When they booked their visit to Wales to discuss global challenges and leadership, former US President Bill Clinton and former US Secretary of State Hillary Clinton couldn't have known yet another war would break out. Talking at Swansea University, the husband and wife took care not to name who they were talking about, but there were comments surely aimed at Hamas, Israel and another former US President, Donald Trump.

While Bill Clinton took care to call out Russia for invading Ukraine and made a plea for countries to continue arming Ukraine, neither he, nor his wife, used the names of other individuals, organisations, or countries.

Sitting alongside First Minister Mark Drakeford, the political power couple answered a series of questions by Swansea University Vice Chancellor Professor Paul Boyle, as well as sixth form students from Swansea. You can get more Swansea news and other story updates straight to your inbox by subscribing to our newsletters here.

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Here’s what Bill and Hillary said:

Hilary Clinton at Swansea University Bay Campus
Hillary Clinton at Swansea University Bay Campus

Hilary Clinton (second left) and former US President Bill Clinton (left) during an in-conversation about current global challenges and the importance of engaging young people in leadership roles at the Great Hall in Swansea University Bay Campus
The couple took part in an in-conversation event

We are living in an age of reaction - careful how you react:

Asked to characterise the current global situation Former President Bill Clinton said: “I think it’s a period of reaction to the impulse that we saw at the end of the Cold War to try to advance democracy and co-operation It’s only a matter of time before people who don’t believe in democracy or the rule of law believe differences with their neighbours are more important than what they have in common.

“We are living through a series of reactions which will either de-rail or lead to greater co-operation. Whether we will all get through this and resume co-operation, or conflict, is not clear yet.”

He said it was “terrible and heart breaking" as someone who worked for eight years for peace in the Middle East and who knows Gaza, Jerusalem and the West Bank to witness what had happened and was happening there.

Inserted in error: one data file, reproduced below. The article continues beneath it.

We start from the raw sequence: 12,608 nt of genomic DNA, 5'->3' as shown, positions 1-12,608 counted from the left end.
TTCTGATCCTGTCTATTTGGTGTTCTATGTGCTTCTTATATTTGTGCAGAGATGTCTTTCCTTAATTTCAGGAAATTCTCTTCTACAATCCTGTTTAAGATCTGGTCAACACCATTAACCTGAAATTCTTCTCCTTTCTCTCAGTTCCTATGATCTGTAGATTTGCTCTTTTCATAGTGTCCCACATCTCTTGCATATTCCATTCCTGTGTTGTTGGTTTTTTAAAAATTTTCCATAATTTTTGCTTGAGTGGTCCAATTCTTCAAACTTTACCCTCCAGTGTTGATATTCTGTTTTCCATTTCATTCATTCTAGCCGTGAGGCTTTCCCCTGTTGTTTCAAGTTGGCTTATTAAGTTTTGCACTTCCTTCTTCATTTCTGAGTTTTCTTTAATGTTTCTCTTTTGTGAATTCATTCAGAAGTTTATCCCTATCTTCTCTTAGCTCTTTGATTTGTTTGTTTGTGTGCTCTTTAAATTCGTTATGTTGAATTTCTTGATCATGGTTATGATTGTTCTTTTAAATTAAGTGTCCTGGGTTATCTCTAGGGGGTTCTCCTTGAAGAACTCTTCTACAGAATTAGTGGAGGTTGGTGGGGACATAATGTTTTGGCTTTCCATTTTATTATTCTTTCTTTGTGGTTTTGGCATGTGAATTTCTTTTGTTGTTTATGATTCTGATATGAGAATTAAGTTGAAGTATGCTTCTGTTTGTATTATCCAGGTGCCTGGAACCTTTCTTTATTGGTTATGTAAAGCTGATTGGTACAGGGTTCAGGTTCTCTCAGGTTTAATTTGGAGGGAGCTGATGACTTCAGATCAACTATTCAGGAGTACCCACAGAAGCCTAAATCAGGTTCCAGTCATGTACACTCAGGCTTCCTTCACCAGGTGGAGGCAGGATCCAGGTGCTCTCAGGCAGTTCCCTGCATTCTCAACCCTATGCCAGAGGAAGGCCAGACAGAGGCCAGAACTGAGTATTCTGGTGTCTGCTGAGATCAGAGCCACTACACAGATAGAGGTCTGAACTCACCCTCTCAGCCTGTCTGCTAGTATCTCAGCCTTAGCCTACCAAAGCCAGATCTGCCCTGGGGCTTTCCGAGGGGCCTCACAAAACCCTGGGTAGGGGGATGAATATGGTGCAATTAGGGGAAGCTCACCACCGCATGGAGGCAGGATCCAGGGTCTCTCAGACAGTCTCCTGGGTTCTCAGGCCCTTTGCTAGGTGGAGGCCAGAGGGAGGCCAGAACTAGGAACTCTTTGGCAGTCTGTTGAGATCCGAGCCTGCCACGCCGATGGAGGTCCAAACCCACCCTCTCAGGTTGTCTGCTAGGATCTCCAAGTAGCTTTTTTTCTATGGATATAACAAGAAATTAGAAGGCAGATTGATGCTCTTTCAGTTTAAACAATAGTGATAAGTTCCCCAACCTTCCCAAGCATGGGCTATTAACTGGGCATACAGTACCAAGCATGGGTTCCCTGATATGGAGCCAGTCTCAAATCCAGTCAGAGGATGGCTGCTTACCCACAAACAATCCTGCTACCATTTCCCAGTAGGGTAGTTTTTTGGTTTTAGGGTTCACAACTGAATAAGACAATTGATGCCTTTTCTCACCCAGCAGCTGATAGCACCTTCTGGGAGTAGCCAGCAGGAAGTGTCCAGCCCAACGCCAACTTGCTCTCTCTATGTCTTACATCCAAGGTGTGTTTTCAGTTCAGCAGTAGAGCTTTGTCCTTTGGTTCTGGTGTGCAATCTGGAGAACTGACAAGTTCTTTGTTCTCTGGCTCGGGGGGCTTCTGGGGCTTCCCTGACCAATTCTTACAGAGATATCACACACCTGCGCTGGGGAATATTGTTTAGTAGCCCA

Hilary Clinton during an in-conversation with former US President Bill Clinton, the First Minister of Wales, Mark Drakeford, and the Vice-Chancellor of Swansea University, Professor Paul Boyle, about current global challenges and the importance of engaging young people in leadership roles at the Great Hall in Swansea University Bay Campus.
America's political power couple
Hilary Clinton and the First Minister of Wales, Mark Drakeford, during an in-conversation about current global challenges and the importance of engaging young people in leadership roles at the Great Hall in Swansea University Bay Campus.
Wales First Minister Mark Drakeford joined them on stage

People in different nations need to recognise each other’s legitimacy

Asked what people could do themselves to help make a better world, the Former President said: “Each country’s own individuals need to acknowledge the legitimacy of other nations and religious, political and ethnic differences. It’s important you can say, “I like my country” and still recognise claims of others to live and think differently in a framework that respects fundamental human rights.

We must help Ukraine. We have no idea what things will be like if Russia wins

Bill Clinton said: “I think what Russia did in Ukraine is truly terrible”. And while countries around the world, including the US, questioned whether they could afford to carry on helping Ukraine in the face of invasion, he added: “They are not asking us to die for them, but the means to defend themselves. Yet you hear people say, “this is so expensive, we are going to get tired of this. But if you think this is bad you have no idea what Europe will look like if you let Russia win in Ukraine.”